To the actual mixing. Measure out starter, water, flours, salt and butter in a large bowl. Mix everything roughly together with one hand. I had to keep one hand clean for taking photos :) Don’t worry about proper mixing it just yet, just get all the ingredients into a messy lump. 

Tip the dough out on a workbench – you don’t need to flour or oil the bench, it’s a reasonably dry dough so it won’t stick to anything. Start kneading your dough – you only need to do it for 10 seconds, yes, I said 10 seconds – trust me on this. Cover the dough – I just put the dough bowl over it to stop it from drying out – and leave for 10 minutes. Uncover the dough, knead it for 10 seconds and leave for further 10 minutes. Repeat once more – 3 kneads over 30 minutes. Each time you come back to the dough you should see it becoming smoother and more “relaxed”.

Place the dough into a large bowl, cover wit clingfilm to prevent it from drying out and leave for 5 hours at room temperature

Once the dough has proven long enough – mine hasn’t quite doubled but was close enough, split the dough into two pieces, 1/3 and 2/3 of the weight.

Roll each piece into a ball and press down on the dough balls to flatten them a bit. 

Place the smaller ball on top of the larger one. Flour your index and middle finger and put them through the middle of the two balls, almost piercing them together. You’d have to press down quite hard, and might need to do it a couple of times to make sure that the balls have properly fused together. That’s where floured fingers help – the dough won’t stick to your fingers and tear as you sticking the balls together (this whole paragraph feels very rude for some reason :) Some of the blogs I’ve read advise you to prove the balls before sticking them together. I decided against it, as didn’t think I would manage to arrange the loaf without deflating individual balls too much.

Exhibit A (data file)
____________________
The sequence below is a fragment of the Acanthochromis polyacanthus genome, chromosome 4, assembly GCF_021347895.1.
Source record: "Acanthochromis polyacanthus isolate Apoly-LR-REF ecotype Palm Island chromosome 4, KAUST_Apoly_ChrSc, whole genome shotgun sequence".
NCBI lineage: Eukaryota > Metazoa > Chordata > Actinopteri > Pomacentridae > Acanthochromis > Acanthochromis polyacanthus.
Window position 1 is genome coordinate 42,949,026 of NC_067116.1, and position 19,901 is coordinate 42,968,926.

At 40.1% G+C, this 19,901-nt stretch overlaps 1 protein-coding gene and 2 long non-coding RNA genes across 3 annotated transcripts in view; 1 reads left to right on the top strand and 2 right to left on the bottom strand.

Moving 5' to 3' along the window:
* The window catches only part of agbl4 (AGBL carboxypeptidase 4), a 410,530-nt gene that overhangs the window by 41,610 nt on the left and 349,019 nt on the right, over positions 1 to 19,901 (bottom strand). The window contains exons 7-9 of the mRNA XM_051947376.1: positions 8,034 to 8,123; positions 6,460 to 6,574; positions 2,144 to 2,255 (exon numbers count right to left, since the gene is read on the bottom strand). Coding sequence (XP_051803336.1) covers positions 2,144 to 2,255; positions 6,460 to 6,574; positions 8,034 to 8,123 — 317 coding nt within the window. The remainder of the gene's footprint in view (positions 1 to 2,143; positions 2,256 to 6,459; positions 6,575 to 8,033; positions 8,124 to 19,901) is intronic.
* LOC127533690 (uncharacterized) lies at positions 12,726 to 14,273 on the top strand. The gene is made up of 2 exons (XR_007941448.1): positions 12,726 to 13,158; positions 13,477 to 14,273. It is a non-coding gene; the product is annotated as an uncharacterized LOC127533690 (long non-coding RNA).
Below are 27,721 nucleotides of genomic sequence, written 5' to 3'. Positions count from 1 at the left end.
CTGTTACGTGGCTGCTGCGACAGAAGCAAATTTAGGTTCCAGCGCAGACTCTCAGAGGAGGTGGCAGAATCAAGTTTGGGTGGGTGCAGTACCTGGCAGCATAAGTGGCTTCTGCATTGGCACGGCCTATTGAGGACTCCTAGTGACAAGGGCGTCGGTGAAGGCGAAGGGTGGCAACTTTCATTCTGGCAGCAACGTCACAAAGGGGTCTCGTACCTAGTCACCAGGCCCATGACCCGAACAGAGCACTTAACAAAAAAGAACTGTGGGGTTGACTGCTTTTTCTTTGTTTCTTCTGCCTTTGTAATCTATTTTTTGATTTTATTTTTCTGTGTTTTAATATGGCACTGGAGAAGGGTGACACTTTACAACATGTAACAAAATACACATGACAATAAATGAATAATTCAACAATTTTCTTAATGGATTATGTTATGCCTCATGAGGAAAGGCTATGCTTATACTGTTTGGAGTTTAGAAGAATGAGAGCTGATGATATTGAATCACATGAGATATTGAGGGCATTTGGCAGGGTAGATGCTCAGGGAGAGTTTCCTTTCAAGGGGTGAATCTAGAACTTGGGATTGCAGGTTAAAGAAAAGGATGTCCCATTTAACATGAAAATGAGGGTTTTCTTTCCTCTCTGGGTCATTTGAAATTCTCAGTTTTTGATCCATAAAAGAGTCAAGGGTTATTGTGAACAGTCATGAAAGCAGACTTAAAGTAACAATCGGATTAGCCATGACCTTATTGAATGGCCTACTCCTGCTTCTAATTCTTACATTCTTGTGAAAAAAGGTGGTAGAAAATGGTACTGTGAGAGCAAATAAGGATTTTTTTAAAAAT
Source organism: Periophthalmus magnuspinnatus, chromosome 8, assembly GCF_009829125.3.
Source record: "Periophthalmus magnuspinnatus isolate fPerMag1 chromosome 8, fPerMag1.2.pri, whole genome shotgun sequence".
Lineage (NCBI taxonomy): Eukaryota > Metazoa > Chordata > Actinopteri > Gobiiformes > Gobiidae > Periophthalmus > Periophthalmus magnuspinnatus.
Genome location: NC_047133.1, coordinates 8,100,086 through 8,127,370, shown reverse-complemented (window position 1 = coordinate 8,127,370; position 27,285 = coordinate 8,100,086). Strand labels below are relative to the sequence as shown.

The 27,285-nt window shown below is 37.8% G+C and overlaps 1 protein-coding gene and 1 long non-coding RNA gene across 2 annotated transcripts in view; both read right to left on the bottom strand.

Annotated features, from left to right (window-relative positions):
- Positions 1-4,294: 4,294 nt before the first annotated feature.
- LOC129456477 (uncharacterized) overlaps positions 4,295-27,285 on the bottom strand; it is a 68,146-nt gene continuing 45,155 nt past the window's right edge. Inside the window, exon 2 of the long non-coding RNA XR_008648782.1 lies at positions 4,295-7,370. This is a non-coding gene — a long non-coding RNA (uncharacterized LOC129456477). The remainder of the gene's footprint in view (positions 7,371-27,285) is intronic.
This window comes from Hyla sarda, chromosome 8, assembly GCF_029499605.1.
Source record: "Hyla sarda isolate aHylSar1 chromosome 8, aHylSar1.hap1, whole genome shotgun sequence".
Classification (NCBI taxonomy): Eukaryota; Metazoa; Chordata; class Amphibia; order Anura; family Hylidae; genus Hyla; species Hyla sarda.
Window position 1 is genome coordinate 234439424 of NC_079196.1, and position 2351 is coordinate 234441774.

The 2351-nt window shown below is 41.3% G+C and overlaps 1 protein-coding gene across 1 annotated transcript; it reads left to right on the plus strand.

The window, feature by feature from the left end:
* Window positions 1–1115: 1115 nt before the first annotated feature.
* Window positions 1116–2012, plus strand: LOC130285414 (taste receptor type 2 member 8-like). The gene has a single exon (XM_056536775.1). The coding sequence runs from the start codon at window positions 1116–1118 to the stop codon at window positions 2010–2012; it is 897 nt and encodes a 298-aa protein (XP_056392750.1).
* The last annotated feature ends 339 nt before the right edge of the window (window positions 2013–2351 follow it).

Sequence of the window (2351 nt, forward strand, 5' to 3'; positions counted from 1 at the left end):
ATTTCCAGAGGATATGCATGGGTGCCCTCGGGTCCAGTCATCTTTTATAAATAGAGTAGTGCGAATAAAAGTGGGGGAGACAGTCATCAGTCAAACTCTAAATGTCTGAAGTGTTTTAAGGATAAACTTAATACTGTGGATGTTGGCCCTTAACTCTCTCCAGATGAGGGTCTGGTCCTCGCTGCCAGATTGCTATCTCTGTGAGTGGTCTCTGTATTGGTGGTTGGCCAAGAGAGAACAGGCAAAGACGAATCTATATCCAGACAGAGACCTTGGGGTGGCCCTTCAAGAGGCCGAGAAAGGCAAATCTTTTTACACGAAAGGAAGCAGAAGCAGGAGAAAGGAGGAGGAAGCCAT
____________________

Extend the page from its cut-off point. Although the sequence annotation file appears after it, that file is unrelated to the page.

It makes it easier if you start the whole loaf arrangement on a baking sheet, as moving this ball construction might be a bit tricky. Slash the loaf using either a lame or a very sharp bread knife – break knife works better than a regular knife as it doesn’t tear dough as much when is slices through it. Some people don’t slash cottage loaves, leave them as they are, but I wanted to try out my lame slashing. I did the slashing from bottom up in a straight line, trying to keep the slashes at about same distance. 

Cover the loaf with a large bowl – turned upside down – to prevent it from drying out. And leave for further 1 – 1 ½ to prove some more.

Bake for 25 minutes in a preheated oven at 200C fan oven. Cool on a rack before slicing.

As you can see the loaf has gone a bit wonky during the second proving, but I kind of like it – makes it look rustic :) The loaf if not as big as I thought it might be, but its nicely baked, and it’s a fun shape. The flavour developed really well after 24 hours – it has a nice soft crumb with a slight sourdough tang. It toasts well, and goes well with butter and jam. My kids love dipping it into soups – the texture stands up to soup really well – doesn’t go too soggy.

Would I make it again? Probably not as an every day bread, but perhaps for a party.